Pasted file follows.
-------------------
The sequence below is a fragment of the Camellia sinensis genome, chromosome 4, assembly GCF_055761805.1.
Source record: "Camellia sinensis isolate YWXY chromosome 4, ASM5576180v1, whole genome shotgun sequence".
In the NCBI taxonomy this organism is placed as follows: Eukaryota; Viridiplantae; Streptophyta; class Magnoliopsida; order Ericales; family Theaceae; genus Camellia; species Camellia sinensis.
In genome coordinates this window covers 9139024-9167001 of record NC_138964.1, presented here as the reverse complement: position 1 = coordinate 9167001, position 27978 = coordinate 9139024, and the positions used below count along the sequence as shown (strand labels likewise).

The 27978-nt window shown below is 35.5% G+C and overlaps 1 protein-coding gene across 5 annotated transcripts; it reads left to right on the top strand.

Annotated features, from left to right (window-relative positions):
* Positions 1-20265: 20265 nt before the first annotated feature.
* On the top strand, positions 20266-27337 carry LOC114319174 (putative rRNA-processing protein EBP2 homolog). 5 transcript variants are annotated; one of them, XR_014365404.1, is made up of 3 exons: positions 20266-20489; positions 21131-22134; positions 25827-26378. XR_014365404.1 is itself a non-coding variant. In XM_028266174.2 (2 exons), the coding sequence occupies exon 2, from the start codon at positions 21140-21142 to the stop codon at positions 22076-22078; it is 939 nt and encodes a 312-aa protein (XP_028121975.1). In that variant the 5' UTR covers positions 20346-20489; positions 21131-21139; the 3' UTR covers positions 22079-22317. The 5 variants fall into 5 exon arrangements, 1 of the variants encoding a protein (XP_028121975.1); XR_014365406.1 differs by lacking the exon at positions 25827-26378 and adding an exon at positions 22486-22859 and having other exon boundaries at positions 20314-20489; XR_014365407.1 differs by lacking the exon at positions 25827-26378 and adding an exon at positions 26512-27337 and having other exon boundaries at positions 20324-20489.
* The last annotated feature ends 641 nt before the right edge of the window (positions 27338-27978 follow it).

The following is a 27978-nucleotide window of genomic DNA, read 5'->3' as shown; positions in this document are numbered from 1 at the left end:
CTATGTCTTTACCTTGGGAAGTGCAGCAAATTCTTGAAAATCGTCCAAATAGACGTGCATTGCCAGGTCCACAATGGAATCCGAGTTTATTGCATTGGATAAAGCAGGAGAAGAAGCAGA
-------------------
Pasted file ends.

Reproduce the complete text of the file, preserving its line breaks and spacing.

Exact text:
The sequence below is a fragment of the Camellia sinensis genome, chromosome 4, assembly GCF_055761805.1.
Source record: "Camellia sinensis isolate YWXY chromosome 4, ASM5576180v1, whole genome shotgun sequence".
In the NCBI taxonomy this organism is placed as follows: Eukaryota; Viridiplantae; Streptophyta; class Magnoliopsida; order Ericales; family Theaceae; genus Camellia; species Camellia sinensis.
In genome coordinates this window covers 9139024-9167001 of record NC_138964.1, presented here as the reverse complement: position 1 = coordinate 9167001, position 27978 = coordinate 9139024, and the positions used below count along the sequence as shown (strand labels likewise).

The 27978-nt window shown below is 35.5% G+C and overlaps 1 protein-coding gene across 5 annotated transcripts; it reads left to right on the top strand.

Annotated features, from left to right (window-relative positions):
* Positions 1-20265: 20265 nt before the first annotated feature.
* On the top strand, positions 20266-27337 carry LOC114319174 (putative rRNA-processing protein EBP2 homolog). 5 transcript variants are annotated; one of them, XR_014365404.1, is made up of 3 exons: positions 20266-20489; positions 21131-22134; positions 25827-26378. XR_014365404.1 is itself a non-coding variant. In XM_028266174.2 (2 exons), the coding sequence occupies exon 2, from the start codon at positions 21140-21142 to the stop codon at positions 22076-22078; it is 939 nt and encodes a 312-aa protein (XP_028121975.1). In that variant the 5' UTR covers positions 20346-20489; positions 21131-21139; the 3' UTR covers positions 22079-22317. The 5 variants fall into 5 exon arrangements, 1 of the variants encoding a protein (XP_028121975.1); XR_014365406.1 differs by lacking the exon at positions 25827-26378 and adding an exon at positions 22486-22859 and having other exon boundaries at positions 20314-20489; XR_014365407.1 differs by lacking the exon at positions 25827-26378 and adding an exon at positions 26512-27337 and having other exon boundaries at positions 20324-20489.
* The last annotated feature ends 641 nt before the right edge of the window (positions 27338-27978 follow it).

The following is a 27978-nucleotide window of genomic DNA, read 5'->3' as shown; positions in this document are numbered from 1 at the left end:
CTATGTCTTTACCTTGGGAAGTGCAGCAAATTCTTGAAAATCGTCCAAATAGACGTGCATTGCCAGGTCCACAATGGAATCCGAGTTTATTGCATTGGATAAAGCAGGAGAAGAAGCAGA